Newspaper of The New York Herald, June 5, 1844, Page 2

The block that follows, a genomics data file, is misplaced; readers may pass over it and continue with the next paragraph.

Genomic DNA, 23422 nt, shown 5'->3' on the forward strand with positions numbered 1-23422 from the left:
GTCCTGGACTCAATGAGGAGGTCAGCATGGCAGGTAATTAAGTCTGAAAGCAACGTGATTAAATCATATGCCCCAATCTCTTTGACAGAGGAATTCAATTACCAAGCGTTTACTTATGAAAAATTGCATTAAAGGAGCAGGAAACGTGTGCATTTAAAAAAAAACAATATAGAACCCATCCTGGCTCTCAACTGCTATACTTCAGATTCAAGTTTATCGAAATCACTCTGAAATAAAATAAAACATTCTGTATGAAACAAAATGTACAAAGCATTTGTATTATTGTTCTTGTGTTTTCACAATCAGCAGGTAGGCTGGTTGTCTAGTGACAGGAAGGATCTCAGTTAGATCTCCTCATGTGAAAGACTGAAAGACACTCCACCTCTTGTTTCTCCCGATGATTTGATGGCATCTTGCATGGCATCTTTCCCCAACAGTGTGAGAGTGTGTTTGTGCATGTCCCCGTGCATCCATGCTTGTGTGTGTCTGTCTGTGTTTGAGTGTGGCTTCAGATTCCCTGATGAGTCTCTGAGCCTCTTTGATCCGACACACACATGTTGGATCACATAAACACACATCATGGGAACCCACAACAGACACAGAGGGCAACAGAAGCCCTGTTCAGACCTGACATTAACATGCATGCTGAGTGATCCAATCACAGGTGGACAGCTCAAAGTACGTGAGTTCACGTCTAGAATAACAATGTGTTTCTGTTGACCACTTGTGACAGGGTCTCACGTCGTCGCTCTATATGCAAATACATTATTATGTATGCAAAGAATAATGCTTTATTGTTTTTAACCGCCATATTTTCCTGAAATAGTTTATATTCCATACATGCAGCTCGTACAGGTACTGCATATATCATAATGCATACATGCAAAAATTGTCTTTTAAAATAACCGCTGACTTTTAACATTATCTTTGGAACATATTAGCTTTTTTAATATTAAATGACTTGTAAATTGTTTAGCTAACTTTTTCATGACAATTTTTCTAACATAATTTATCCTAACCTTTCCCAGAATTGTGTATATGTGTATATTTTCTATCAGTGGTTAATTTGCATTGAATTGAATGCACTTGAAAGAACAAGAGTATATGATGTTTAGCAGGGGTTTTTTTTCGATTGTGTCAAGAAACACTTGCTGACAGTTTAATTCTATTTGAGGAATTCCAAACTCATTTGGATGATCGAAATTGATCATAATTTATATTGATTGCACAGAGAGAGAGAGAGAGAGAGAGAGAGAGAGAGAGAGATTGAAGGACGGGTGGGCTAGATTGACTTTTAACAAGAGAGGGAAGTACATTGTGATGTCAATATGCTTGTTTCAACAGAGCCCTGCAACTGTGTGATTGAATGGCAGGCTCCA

Newspaper of The New York Herald dated June 5, 1844 Page 2